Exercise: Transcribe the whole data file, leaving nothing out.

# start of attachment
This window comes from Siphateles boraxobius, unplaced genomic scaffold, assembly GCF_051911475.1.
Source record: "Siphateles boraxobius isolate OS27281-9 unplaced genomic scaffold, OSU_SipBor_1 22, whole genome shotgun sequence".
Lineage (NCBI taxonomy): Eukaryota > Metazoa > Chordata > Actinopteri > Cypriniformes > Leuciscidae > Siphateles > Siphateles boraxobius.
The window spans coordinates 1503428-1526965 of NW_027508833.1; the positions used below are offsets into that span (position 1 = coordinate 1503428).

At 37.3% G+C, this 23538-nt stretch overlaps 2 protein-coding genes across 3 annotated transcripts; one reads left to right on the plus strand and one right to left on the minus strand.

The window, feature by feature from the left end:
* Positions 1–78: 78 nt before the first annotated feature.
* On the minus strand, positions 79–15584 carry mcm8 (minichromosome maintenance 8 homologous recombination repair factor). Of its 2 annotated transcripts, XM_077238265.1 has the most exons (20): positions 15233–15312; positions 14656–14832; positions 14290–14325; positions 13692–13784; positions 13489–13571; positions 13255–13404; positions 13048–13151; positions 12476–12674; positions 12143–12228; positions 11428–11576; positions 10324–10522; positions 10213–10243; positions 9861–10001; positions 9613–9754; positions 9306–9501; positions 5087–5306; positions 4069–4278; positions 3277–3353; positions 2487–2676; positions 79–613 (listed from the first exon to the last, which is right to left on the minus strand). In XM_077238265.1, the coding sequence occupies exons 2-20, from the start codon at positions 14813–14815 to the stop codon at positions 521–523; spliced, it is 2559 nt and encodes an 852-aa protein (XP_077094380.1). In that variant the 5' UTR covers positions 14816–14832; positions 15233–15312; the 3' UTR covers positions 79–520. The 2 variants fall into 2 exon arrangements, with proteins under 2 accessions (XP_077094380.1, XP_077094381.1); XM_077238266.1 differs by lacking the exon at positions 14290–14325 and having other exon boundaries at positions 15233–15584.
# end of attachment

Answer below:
This window comes from Siphateles boraxobius, unplaced genomic scaffold, assembly GCF_051911475.1.
Source record: "Siphateles boraxobius isolate OS27281-9 unplaced genomic scaffold, OSU_SipBor_1 22, whole genome shotgun sequence".
Lineage (NCBI taxonomy): Eukaryota > Metazoa > Chordata > Actinopteri > Cypriniformes > Leuciscidae > Siphateles > Siphateles boraxobius.
The window spans coordinates 1503428-1526965 of NW_027508833.1; the positions used below are offsets into that span (position 1 = coordinate 1503428).

At 37.3% G+C, this 23538-nt stretch overlaps 2 protein-coding genes across 3 annotated transcripts; one reads left to right on the plus strand and one right to left on the minus strand.

The window, feature by feature from the left end:
* Positions 1–78: 78 nt before the first annotated feature.
* On the minus strand, positions 79–15584 carry mcm8 (minichromosome maintenance 8 homologous recombination repair factor). Of its 2 annotated transcripts, XM_077238265.1 has the most exons (20): positions 15233–15312; positions 14656–14832; positions 14290–14325; positions 13692–13784; positions 13489–13571; positions 13255–13404; positions 13048–13151; positions 12476–12674; positions 12143–12228; positions 11428–11576; positions 10324–10522; positions 10213–10243; positions 9861–10001; positions 9613–9754; positions 9306–9501; positions 5087–5306; positions 4069–4278; positions 3277–3353; positions 2487–2676; positions 79–613 (listed from the first exon to the last, which is right to left on the minus strand). In XM_077238265.1, the coding sequence occupies exons 2-20, from the start codon at positions 14813–14815 to the stop codon at positions 521–523; spliced, it is 2559 nt and encodes an 852-aa protein (XP_077094380.1). In that variant the 5' UTR covers positions 14816–14832; positions 15233–15312; the 3' UTR covers positions 79–520. The 2 variants fall into 2 exon arrangements, with proteins under 2 accessions (XP_077094380.1, XP_077094381.1); XM_077238266.1 differs by lacking the exon at positions 14290–14325 and having other exon boundaries at positions 15233–15584.